|The third excerpt represents the element of Water. It speaks of pure spiritual influences and feelings of love, and is drawn from Thuvia, Maid of Mars by Edgar Rice Burroughs:
which in turn actuates the steering mechanism, diverting
the bow of the flier away from the obstacle until the
craft's radio-activity sphere is no longer in contact
with the obstruction, then she falls once more into her
normal course. Should the disturbance approach from
the rear, as in case of a faster-moving craft overhauling me,
the mechanism actuates the speed control as well as the
steering gear, and the flier shoots ahead and either
up or down, as the oncoming vessel is upon a lower or
higher plane than herself.
"In aggravated cases, that is when the obstructions are many,
Thuvia, Maid of Mars
|The fourth excerpt represents the element of Earth. It speaks of physical influences and the impact of the unseen on the visible world, and is drawn from The Sportsman by Xenophon:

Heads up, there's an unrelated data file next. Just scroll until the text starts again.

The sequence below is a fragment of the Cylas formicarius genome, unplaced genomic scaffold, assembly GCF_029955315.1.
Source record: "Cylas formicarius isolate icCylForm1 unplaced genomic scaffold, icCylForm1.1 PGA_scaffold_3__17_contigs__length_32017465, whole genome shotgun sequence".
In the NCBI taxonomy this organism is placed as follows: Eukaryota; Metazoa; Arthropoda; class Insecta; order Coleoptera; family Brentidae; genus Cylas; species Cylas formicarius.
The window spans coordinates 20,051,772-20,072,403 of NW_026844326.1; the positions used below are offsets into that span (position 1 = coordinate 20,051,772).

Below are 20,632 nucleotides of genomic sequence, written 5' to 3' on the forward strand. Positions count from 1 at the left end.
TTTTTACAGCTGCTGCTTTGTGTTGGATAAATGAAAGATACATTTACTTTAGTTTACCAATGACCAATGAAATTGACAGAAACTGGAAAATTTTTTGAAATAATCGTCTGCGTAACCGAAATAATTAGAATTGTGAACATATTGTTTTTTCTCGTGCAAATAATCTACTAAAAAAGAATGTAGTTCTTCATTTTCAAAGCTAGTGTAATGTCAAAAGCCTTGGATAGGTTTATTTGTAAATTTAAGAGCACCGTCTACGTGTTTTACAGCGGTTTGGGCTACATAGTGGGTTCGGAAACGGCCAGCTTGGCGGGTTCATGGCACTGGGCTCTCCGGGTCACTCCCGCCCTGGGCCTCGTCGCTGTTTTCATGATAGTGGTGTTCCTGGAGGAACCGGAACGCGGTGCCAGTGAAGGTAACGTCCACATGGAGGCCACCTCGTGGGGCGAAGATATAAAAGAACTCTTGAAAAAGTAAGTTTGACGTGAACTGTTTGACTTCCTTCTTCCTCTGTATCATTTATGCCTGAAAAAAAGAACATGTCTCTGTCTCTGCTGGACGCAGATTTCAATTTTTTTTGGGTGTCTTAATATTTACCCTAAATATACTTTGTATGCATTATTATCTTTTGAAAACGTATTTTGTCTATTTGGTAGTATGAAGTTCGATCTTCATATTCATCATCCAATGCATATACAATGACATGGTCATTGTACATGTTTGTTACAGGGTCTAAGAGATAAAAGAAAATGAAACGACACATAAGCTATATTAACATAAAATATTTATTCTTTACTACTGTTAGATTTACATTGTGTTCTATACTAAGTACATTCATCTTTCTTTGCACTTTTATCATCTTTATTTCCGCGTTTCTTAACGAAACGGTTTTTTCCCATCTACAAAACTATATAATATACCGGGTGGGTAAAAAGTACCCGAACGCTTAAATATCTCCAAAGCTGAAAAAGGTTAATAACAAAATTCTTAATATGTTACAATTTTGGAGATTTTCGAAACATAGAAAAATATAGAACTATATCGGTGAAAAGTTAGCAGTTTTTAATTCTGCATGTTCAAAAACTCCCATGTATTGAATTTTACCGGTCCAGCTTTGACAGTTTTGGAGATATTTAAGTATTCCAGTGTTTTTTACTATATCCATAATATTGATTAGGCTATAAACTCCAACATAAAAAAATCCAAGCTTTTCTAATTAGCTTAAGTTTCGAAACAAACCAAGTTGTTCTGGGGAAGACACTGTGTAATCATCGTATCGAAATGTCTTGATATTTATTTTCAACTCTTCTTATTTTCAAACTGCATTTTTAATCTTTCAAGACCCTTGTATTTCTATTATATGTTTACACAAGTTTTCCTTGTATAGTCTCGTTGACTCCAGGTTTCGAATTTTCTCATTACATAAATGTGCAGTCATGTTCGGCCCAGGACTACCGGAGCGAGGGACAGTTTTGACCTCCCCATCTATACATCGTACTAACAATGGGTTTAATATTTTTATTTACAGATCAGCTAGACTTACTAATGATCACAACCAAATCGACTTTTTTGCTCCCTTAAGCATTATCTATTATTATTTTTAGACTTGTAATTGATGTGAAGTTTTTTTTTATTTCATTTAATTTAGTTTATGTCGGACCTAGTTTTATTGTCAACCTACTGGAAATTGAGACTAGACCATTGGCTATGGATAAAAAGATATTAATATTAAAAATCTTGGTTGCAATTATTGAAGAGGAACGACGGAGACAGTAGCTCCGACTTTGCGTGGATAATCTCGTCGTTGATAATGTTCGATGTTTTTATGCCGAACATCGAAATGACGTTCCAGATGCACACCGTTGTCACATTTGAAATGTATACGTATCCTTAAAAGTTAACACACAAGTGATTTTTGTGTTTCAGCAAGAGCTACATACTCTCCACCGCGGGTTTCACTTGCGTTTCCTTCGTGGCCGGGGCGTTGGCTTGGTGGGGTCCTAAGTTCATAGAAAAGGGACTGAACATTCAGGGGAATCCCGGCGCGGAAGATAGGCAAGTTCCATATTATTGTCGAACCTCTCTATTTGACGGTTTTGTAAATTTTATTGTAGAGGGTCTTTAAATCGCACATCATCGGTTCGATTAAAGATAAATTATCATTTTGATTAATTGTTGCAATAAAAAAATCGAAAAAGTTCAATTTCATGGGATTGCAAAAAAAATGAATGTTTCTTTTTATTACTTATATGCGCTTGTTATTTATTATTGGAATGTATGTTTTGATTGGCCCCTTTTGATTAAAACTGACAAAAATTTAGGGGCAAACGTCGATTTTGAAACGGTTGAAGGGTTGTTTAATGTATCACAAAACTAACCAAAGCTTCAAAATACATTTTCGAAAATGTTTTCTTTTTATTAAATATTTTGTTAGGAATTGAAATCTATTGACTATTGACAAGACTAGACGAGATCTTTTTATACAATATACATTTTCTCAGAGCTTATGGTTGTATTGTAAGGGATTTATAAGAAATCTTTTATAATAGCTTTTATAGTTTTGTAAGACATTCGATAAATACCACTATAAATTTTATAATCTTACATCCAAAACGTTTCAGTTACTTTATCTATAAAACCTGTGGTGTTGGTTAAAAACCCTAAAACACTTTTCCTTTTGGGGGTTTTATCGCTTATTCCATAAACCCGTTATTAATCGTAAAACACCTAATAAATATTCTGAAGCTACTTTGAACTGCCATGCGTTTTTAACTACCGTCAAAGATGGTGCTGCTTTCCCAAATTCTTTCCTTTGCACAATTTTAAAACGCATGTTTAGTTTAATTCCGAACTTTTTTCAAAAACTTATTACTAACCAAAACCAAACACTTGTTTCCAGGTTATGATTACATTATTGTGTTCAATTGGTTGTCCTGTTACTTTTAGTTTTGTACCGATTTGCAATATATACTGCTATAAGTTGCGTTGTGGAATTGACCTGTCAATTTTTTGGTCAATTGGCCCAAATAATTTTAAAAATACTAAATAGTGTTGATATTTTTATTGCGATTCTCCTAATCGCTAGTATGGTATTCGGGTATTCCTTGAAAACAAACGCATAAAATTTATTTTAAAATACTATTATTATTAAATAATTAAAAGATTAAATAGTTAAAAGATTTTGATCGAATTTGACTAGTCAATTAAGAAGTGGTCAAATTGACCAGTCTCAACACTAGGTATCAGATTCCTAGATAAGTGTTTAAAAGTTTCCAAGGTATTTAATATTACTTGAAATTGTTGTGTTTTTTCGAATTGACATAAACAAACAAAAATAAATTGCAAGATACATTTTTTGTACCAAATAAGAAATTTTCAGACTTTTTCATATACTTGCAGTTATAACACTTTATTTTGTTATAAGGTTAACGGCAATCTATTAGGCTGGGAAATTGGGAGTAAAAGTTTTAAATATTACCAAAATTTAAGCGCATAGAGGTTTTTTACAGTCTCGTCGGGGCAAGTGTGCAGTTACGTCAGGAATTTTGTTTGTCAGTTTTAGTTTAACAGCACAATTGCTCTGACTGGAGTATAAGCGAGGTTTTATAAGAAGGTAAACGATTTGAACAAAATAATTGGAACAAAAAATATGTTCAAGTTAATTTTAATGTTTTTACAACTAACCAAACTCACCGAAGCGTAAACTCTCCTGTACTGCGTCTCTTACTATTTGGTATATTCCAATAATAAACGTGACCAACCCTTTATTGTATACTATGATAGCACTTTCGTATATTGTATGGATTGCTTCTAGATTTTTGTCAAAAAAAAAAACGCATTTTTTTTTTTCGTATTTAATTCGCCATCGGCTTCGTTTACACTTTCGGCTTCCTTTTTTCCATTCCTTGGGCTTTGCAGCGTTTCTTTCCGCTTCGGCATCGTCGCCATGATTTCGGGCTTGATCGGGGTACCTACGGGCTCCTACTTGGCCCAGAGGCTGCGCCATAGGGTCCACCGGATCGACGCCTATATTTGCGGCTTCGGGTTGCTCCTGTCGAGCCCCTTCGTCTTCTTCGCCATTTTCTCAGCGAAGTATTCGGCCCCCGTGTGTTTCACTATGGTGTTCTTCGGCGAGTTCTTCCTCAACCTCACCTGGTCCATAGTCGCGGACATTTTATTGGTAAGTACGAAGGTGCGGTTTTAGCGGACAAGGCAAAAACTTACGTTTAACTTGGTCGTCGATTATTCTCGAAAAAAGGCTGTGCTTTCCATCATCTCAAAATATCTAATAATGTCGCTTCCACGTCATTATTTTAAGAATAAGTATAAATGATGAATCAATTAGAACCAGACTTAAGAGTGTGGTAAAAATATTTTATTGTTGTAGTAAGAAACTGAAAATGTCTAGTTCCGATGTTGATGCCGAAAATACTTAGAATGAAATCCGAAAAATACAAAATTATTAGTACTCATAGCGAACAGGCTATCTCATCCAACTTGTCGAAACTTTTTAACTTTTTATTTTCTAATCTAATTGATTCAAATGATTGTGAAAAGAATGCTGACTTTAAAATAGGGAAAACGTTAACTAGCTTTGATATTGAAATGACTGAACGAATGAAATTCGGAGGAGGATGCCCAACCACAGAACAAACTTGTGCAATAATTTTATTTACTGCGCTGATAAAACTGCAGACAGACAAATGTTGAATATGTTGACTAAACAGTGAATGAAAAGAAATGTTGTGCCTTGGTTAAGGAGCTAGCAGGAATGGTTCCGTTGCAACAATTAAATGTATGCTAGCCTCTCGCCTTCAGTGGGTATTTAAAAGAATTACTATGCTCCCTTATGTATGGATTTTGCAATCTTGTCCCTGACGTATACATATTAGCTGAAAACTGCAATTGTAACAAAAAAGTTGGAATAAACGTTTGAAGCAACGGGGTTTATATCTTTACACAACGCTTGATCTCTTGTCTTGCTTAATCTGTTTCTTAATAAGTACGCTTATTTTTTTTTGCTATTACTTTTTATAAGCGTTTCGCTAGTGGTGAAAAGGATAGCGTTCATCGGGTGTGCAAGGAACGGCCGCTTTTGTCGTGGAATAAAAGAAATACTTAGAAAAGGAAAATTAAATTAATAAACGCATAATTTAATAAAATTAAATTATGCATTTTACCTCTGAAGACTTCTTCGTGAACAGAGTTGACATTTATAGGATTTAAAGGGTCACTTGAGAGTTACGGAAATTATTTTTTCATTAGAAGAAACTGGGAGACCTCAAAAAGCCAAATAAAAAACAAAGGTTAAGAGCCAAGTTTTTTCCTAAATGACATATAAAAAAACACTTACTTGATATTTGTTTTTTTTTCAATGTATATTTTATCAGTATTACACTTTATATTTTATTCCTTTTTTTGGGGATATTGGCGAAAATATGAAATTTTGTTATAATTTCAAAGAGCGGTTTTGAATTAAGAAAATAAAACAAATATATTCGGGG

The hunter should take his hounds and inspect the traps upon the
mountains, early in the morning if possible, though he should do so
also during the day at other times. Those set on cultivated land must
always be inspected early, before the sun is up in fact, and for
this reason: on the hills, so desert is the region, the creatures
may be caught not only at night but at any time of day; while, on the
cultivated lands, owing to their chronic apprehension of mankind in
daytime, night is the only time.
 "Before the sun is up."
 Or, "thanks to the lonesomeness of the region."
 "It is night or never, owing to the dread of man which haunts the